If you are a barely solvent first-time buyer wanting to buy an entry-level palace and you decide to ping one of the agents you’ve seen on "Million Dollar Listing," you’re setting yourself up for problems.

And this can be related to the fourth — and most common — issue that causes the kinds of problems you’re experiencing: unrealistic buyer expectations.

If you’re telling your agent that you must live in X neighborhood, must have X number of bedrooms and bathrooms, must have X number of thousands of square feet, minimum, and must have a three-car garage, the best school district, and so forth, your agent may be showing you only homes that meet that criteria — which happen to be outside your price range.

I see this happen all the time: Buyers are stressed because they’re not seeing homes they can afford, but their list of must-haves and deal-breakers inherently sketches out only homes they cannot afford.

I had a communication glitch like this with some relocating buyers years ago. They were moving from a very affordable area in the Midwest, where they had a sprawling home, with acreage in an area of beautiful tree-lined streets and award-winning public schools.

And they were moving to my town, which has been known to have million-dollar shacks, some of the worst schools anywhere, and where a few hundred thousand bucks buys you an entry-level, 2-bedroom, 1-bath, 900-square-foot pad — even now.

So, I kept showing them what they could afford. And they kept hating it all. Then, finally, a switch flicked in my brain, and I said, "I think you think I’m not hearing you. So, let me take you to the home I think you want."

And I drove them over to a neighborhood similar to what they were used to and pulled them up to the curb of a home for sale that met their every criteria. They gasped with delight — yes! this was it — exactly what they’d been looking for! (Subtext: Why did it take you so long to show us this house?)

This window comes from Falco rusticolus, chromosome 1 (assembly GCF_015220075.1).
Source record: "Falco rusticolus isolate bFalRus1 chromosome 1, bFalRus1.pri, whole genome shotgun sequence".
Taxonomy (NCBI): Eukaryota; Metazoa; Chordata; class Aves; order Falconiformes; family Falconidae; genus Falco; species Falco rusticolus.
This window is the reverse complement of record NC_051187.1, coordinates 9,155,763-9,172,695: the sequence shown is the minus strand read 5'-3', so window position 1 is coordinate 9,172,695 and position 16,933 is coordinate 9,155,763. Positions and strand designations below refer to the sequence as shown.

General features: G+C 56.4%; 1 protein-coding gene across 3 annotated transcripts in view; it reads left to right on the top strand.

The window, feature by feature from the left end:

The list price on that home was more than two-and-a-half times what they were preapproved for.

Your agent might have been trying to tell you that your expectations were unrealistic, or trying to show you exactly what it would cost to get the home you said you wanted. You don’t mention whether you ever found suitable listings at the right price range online and requested to see them, but that’s certainly one way to get on the same page with an agent.

Moving forward, I’d urge you to be more aggressive in locating a suitable agent by getting a referral from another entry-level, first-time homebuyer who had a good experience with his or her agent; use any of the many real estate listing websites to conduct some proactive research into what listings are available and what you can get in your local market for the money you plan to spend; and do some investigating on the Web into first-time buyer programs in your area as well.

Before you contact agents, collect several referrals, then search for their names online to see if you can find any reviews from past clients, their own website or their participation in real estate Q-and-As online from which you can ascertain that they are first-time-buyer-friendly.

Then, walk into your first meeting with your next agent prepared with your mortgage preapproval paperwork, intelligent questions about specific listings, your local market, and what assistance programs they can help connect you with, and you’ll likely have a better outcome the next go-round.